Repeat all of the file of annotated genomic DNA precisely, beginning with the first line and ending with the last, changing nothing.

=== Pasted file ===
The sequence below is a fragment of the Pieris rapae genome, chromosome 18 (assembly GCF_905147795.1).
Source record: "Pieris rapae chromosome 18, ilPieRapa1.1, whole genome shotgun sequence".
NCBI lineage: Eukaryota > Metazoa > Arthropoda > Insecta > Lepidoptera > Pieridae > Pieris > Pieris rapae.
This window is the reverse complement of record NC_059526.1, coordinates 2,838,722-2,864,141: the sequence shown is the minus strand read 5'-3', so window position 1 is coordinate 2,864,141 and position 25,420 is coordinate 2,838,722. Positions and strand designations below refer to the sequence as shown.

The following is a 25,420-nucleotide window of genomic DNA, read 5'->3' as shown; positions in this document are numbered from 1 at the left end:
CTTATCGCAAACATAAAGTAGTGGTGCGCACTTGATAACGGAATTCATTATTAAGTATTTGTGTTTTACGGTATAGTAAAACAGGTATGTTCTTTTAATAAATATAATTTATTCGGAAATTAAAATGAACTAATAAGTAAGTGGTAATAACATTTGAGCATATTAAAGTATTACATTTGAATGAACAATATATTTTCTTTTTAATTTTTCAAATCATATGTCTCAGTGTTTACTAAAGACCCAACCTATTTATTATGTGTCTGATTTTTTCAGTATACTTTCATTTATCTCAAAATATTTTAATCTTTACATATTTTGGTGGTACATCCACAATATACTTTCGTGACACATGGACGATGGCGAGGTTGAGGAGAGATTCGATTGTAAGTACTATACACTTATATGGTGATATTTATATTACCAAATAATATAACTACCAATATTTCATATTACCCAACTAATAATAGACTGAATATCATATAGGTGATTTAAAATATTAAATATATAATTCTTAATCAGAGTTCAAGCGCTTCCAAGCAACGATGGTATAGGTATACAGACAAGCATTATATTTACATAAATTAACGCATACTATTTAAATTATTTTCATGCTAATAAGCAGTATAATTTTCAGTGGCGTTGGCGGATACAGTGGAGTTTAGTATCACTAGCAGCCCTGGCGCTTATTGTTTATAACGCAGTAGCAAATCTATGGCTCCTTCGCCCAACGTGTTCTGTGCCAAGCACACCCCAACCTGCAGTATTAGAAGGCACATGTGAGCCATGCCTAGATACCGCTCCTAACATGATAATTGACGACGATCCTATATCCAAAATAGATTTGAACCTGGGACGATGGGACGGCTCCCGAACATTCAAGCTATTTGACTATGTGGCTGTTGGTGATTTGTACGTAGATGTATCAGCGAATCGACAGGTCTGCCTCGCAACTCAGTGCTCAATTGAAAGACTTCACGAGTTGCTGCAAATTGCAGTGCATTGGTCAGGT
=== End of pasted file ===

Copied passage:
The sequence below is a fragment of the Pieris rapae genome, chromosome 18 (assembly GCF_905147795.1).
Source record: "Pieris rapae chromosome 18, ilPieRapa1.1, whole genome shotgun sequence".
NCBI lineage: Eukaryota > Metazoa > Arthropoda > Insecta > Lepidoptera > Pieridae > Pieris > Pieris rapae.
This window is the reverse complement of record NC_059526.1, coordinates 2,838,722-2,864,141: the sequence shown is the minus strand read 5'-3', so window position 1 is coordinate 2,864,141 and position 25,420 is coordinate 2,838,722. Positions and strand designations below refer to the sequence as shown.

The following is a 25,420-nucleotide window of genomic DNA, read 5'->3' as shown; positions in this document are numbered from 1 at the left end:
CTTATCGCAAACATAAAGTAGTGGTGCGCACTTGATAACGGAATTCATTATTAAGTATTTGTGTTTTACGGTATAGTAAAACAGGTATGTTCTTTTAATAAATATAATTTATTCGGAAATTAAAATGAACTAATAAGTAAGTGGTAATAACATTTGAGCATATTAAAGTATTACATTTGAATGAACAATATATTTTCTTTTTAATTTTTCAAATCATATGTCTCAGTGTTTACTAAAGACCCAACCTATTTATTATGTGTCTGATTTTTTCAGTATACTTTCATTTATCTCAAAATATTTTAATCTTTACATATTTTGGTGGTACATCCACAATATACTTTCGTGACACATGGACGATGGCGAGGTTGAGGAGAGATTCGATTGTAAGTACTATACACTTATATGGTGATATTTATATTACCAAATAATATAACTACCAATATTTCATATTACCCAACTAATAATAGACTGAATATCATATAGGTGATTTAAAATATTAAATATATAATTCTTAATCAGAGTTCAAGCGCTTCCAAGCAACGATGGTATAGGTATACAGACAAGCATTATATTTACATAAATTAACGCATACTATTTAAATTATTTTCATGCTAATAAGCAGTATAATTTTCAGTGGCGTTGGCGGATACAGTGGAGTTTAGTATCACTAGCAGCCCTGGCGCTTATTGTTTATAACGCAGTAGCAAATCTATGGCTCCTTCGCCCAACGTGTTCTGTGCCAAGCACACCCCAACCTGCAGTATTAGAAGGCACATGTGAGCCATGCCTAGATACCGCTCCTAACATGATAATTGACGACGATCCTATATCCAAAATAGATTTGAACCTGGGACGATGGGACGGCTCCCGAACATTCAAGCTATTTGACTATGTGGCTGTTGGTGATTTGTACGTAGATGTATCAGCGAATCGACAGGTCTGCCTCGCAACTCAGTGCTCAATTGAAAGACTTCACGAGTTGCTGCAAATTGCAGTGCATTGGTCAGGT